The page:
Photograph by Michael Amsler

Cal Fed: Owner and chef Heidi Insalata Krahling presides over her long-standing Cal-Med restaurant.

Marin Med

Cal-Mediterranean flights of fancy at Insalata’s

By Sara Bir

On a Saturday night visit to Insalata’s, the place was packed. Chef and owner Heidi Insalata Krahling’s Mediterranean-via-San Anselmo mecca–featuring Mediterranean rim influences, distilled onto a palate uniquely Californian in its approach–has been drawing in crowds for seven years. We were there to find out why.

Arriving early, we were obliged to wait outside for a bit, which wasn’t a problem. It was a splendid evening, and the front of the restaurant affords a wonderful view of Mt. Tam. Insalata’s is on a very nice stretch of Sir Francis Drake Boulevard, and though lovely flowers grow all around the restaurant’s broad facade, from the outside the building communicates all of the boxy charm of a gigantic cement block.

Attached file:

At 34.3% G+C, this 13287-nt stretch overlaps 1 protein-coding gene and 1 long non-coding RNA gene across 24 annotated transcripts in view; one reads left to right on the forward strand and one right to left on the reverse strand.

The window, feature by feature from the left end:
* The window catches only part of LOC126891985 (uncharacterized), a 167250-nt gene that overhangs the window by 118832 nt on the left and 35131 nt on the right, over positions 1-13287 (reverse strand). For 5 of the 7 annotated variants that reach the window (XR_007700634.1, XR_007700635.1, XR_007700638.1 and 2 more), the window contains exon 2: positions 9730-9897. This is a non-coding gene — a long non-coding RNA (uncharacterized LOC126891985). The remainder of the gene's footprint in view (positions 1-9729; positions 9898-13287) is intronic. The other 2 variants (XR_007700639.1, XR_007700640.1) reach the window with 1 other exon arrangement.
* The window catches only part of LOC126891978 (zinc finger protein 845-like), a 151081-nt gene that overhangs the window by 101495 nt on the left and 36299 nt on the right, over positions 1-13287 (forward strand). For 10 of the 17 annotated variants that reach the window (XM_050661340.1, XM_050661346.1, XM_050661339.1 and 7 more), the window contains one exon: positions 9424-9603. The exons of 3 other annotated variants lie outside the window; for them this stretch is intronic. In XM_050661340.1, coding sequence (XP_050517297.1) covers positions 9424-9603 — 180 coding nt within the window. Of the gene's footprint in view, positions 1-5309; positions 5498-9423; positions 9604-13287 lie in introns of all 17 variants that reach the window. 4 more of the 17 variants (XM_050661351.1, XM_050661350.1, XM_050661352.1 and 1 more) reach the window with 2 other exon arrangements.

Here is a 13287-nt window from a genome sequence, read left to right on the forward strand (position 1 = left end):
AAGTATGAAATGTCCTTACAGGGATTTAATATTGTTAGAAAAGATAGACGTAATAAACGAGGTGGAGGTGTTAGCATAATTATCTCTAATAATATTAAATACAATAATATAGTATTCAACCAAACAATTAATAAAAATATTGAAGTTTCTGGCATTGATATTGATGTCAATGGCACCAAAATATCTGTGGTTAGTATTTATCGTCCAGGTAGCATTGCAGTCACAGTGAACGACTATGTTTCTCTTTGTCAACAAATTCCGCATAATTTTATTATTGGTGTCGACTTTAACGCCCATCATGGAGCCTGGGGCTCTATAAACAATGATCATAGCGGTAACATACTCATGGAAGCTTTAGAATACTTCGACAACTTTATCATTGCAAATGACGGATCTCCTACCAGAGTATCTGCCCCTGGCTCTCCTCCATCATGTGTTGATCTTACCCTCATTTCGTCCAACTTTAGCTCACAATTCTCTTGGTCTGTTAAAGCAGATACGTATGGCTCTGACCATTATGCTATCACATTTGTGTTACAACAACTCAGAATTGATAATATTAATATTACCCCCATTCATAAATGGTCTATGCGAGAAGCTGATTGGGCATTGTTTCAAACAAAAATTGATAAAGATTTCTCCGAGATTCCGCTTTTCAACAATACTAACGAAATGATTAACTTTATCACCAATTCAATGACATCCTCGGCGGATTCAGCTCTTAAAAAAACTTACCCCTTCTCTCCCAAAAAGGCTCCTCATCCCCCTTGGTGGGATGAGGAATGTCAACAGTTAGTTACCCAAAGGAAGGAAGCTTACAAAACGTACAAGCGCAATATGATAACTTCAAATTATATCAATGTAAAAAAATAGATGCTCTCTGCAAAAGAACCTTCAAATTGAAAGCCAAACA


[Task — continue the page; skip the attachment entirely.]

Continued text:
We had an 8:15pm reservation, and the hostess emerged a few times with a worried look on her face to let us know that earlier diners were in a lingering mood but that our table would be ready as soon as possible. Our stomachs were rumbling, but we enjoyed watching parties exit and emerge, all of them much better dressed than we were. Despite our scruffier exteriors, our hostess went out of her way to keep us abreast of the seating situation, which was comforting.

So when we finally set foot inside the restaurant, the evening’s service was in full swing; the clatter of dishes and the clinking of flatware and glassware rebounded off the walls. Insalata’s is as boxy on the inside as it appears from the outside. The ceilings are high and the dining floor–formed by warm parchment-mustard painted walls–is huge, with patio dining off to one side. In the back of the restaurant stands a bank of refrigerated glass-front cases for Insalata’s take-out operation, but it being later on a Saturday, this area was practically vacant.

None of the rest of the room was, though. Insalata’s can be a hectic place. The tables are close together, and the bar is in the exact center of the dining room, so you can see the waitstaff dashing about with drinks and darting in between tables.